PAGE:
Zimbabwe police caution outspoken archbishop
Bulawayo Archbishop Pius Ncube, was cautioned by police on Friday over a service he held during which victims of torture gave testimonies.
The archbishop said two plain clothes officers visited him and warned him that his services were expected to be of purely religious nature.
He said he told the police that it was impossible to separate issues of hunger, economic hardships and violence from religion.
"If people are suffering... the church cannot excuse itself," he told AFP. "I am not going to protect a government that has abused people's rights flagrantly and for no reason.
"People have been killed and those who killed are running scot free on the streets because they acted on behalf of the government," Archbishop Ncube said.
Earlier this week, a small group of Zimbabwean church leaders, led by Archbishop Ncube, marched into the Bulawayo cricket ground just ahead of a Cricket World Cup match with Australia.
Later on Friday, police apprehended 19 clergymen who attempted to stage a protest in the capital Harare. According to Reuters news agency the churchmen were all charged with public order offences under a tough security law introduced by President Robert Mugabe shortly before his victory in a controversial poll last March.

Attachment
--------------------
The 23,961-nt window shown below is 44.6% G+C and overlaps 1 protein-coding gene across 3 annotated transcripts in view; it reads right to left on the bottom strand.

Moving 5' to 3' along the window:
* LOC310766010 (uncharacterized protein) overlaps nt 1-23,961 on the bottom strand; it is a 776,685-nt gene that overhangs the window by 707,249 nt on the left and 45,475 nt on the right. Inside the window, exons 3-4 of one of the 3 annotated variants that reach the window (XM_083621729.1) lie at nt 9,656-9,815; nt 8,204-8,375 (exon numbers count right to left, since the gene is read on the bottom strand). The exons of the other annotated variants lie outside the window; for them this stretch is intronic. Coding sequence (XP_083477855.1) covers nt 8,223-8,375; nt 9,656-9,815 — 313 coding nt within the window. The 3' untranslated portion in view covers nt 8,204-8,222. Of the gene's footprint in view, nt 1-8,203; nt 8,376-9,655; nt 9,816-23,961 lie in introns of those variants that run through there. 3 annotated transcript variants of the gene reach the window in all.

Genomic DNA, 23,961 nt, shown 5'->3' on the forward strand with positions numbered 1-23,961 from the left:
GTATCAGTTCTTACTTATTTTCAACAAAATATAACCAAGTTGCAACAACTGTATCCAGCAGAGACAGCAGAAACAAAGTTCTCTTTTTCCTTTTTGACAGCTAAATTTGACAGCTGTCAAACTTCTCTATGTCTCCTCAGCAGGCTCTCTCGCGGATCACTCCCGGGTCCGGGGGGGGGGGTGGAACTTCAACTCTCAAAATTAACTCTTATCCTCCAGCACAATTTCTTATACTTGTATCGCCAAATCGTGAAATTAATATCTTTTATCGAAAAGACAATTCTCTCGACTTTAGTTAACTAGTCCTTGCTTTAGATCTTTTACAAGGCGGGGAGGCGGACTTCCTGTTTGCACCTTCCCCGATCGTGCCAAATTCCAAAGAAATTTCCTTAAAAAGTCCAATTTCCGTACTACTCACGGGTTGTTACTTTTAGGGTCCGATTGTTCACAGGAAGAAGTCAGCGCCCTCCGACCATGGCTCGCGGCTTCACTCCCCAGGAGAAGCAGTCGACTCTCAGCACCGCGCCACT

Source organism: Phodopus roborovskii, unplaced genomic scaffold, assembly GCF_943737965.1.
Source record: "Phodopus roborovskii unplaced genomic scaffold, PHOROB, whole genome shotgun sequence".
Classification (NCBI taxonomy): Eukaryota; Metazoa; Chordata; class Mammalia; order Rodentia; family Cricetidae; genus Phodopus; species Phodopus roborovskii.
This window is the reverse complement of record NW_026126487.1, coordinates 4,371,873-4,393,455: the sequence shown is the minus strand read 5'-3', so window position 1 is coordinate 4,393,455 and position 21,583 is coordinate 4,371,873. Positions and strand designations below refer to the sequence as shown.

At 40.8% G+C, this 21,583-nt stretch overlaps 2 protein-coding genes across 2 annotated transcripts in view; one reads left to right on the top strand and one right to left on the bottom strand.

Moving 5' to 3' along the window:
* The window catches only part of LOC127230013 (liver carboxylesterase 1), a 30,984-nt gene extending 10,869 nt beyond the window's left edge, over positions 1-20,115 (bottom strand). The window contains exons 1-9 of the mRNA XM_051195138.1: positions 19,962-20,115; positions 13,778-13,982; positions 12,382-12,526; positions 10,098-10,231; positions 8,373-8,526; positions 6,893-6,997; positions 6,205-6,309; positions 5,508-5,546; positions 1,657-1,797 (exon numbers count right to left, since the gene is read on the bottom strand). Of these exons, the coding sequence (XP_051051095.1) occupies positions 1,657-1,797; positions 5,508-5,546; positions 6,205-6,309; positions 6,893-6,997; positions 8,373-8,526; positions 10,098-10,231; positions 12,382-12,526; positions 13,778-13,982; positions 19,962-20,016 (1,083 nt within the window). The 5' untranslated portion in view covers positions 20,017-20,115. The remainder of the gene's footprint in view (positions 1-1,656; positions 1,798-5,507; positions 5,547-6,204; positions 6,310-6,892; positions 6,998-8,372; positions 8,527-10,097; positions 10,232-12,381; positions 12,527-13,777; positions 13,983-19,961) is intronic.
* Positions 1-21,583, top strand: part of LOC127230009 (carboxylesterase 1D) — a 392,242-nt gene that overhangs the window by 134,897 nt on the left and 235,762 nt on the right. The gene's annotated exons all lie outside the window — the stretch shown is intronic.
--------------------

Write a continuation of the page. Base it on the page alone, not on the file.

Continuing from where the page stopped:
The group had attempted to march to police headquarters, bearing wooden crosses, to present a petition complaining about police harassment.
The lawyer for the clergymen said they had been released, but he expected that they would be summoned to court at a later date.
Pius Ncube Eludes State Security Agents (Financial Gazette, Harare)
Zimbabwe police charge 42 over cricket demonstration (Reuters)
21 Clergymen Arrested in Zimbabwe (Voice of America)
Harare police arrest protesting clerics (The Guardian)
Zimbabwe: churches clash with police (Independent Catholic News)
Church Leadership Must Never Reconcile With Evil (The Daily News, Harare)
Zimbabwe archbishop rebukes Australian cricketers (25/2/03)
Archbishop Pius Alick Ncube (catholic-hierarchy.org)
3 Mar 2003